458374 A GPU-Based Monte Carlo Technique for the Simulation of Simultaneous Nucleation, Coagulation and Growth Based on Weighted Simulation Particles

Thursday, November 17, 2016: 8:52 AM
Bay View (Hotel Nikko San Francisco)
Gregor Kotalczyk, Ivan Skenderovic and Einar Kruis, Faculty of Engineering, University Duisburg-Essen, Duisburg, Germany

The synthesis and production of particles is usually modelled with the help of the population balance equation (PBE). The Monte Carlo (MC)-simulation is one method – among others - to solve this equation numerically. It has the advantage, that it can be easily adapted to particle populations described by several particle properties, it can render single particle events and track thus the history of single particles. The usage of weighted simulation particles allows simulations with higher accuracy (Zhao et al. 2009) and the simple incorporation of nucleation-processes into the simulation in the scope of a hybrid approach (Menz et al. 2014; Hao et al. 2013).

The MC-simulations require in general large computational times which arise due to the demanding coagulation process. MC simulations are therefore not well suited for the coupling to CFD- or compartmental models. Several techniques have been proposed to overcome this problem. One of those recent approaches made use of a GPU and a fast approximation of the mean coagulation rate (Wei, Kruis 2013). Speed ups of a factor of 200 were reported by the mere use of the GPU for the coagulation process (Wei 2014).

We present in the following an extension of the constant-number algorithm for the simulation of coagulation (Wei, Kruis 2013). The operator splitting technique (Celnik et al. 2007) is used to simulate in an hybrid approach the growth of the simulated particles and nucleation of new ones during one MC time step. The implementation of the nucleation process is based on a parallel merging algorithm, which keeps the number of the simulation-particles constant. The growth of single simulation particles is simulated by the parallel solution of the corresponding differential equations describing the growth rates. This makes the simulation of condensation and evaporation processes possible. We present in this context the fast parallel summation technique in order to account for the mass-balance (i.e. the coupling to the gaseous phase). This coupling influences in turn the nucleation and condensation (or evaporation) rates of the simulated particles.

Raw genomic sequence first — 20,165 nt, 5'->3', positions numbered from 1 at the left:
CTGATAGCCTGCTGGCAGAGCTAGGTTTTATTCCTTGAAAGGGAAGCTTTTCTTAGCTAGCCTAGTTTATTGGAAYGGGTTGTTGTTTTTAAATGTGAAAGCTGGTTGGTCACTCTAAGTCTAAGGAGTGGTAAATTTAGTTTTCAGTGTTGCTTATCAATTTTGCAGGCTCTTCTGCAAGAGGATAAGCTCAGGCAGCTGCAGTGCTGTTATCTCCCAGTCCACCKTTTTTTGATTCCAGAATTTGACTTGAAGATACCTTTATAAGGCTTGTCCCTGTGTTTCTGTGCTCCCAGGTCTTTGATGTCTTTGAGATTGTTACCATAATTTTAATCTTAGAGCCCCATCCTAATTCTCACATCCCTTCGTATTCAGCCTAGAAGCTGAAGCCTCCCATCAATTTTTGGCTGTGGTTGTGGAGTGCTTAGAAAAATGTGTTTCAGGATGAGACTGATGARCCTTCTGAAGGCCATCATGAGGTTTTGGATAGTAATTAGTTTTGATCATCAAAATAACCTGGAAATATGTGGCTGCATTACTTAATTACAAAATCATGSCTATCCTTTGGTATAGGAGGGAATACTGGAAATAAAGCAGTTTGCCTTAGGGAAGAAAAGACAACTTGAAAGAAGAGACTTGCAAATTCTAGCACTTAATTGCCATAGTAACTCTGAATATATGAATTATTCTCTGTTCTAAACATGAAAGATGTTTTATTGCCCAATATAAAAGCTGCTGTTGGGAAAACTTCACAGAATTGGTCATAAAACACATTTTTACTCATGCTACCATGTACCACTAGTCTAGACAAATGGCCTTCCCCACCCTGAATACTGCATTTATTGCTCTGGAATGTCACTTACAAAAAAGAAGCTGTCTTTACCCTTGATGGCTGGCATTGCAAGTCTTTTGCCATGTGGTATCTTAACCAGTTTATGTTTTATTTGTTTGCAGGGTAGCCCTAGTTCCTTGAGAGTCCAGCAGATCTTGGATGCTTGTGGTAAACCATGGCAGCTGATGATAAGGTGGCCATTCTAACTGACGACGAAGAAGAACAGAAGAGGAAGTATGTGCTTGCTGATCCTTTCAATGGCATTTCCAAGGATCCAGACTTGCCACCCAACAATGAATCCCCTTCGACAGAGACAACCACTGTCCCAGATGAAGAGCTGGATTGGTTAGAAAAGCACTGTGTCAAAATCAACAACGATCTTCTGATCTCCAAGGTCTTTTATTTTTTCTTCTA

We present the application of this algorithm to a simple case study: the simulation of particle synthesis in a hot wall reactor and discuss the dependency of the particle properties on the used temperature profile.

This work was supported by the Deutsche Forschungsgemeinschaft in the frame of the priority program SPP 1679: Dynsim.

Bibliography

Celnik, M.; Patterson, R.; Kraft, M.; Wagner, W. (2007): Coupling a stochastic soot population balance to gas-phase chemistry using operator splitting. In Combust. Flame 148 (3), pp. 158–176.

Hao, X.; Zhao, H.; Xu, Z.; Zheng, C. (2013): Population balance-Monte Carlo simulation for gas-to-particle synthesis of nanoparticles. In Aerosol Sci. Technol. 47 (10), pp. 1125–1133.

Menz, W. J.; Akroyd, J.; Kraft, M. (2014): Stochastic solution of population balance equations for reactor networks. In J. Comput. Phys. 256, pp. 615–629.

Wei, Jianming (2014): Comparison of computational efficiency of inverse and acceptance–rejection scheme by Monte Carlo methods for particle coagulation on CPU and GPU. In Powder Technol. 268, pp. 420–423.

Wei, Jianming; Kruis, Frank Einar (2013): A GPU-based parallelized Monte-Carlo method for particle coagulation using an acceptance–rejection strategy. In Chem. Eng. Sci. 104, pp. 451–459.

Zhao, H.; Kruis, F. E.; Zheng, C. (2009): Reducing statistical noise and extending the size spectrum by applying weighted simulation particles in Monte Carlo simulation of coagulation. In Aerosol Sci. Technol. 43 (8), pp. 781–793.


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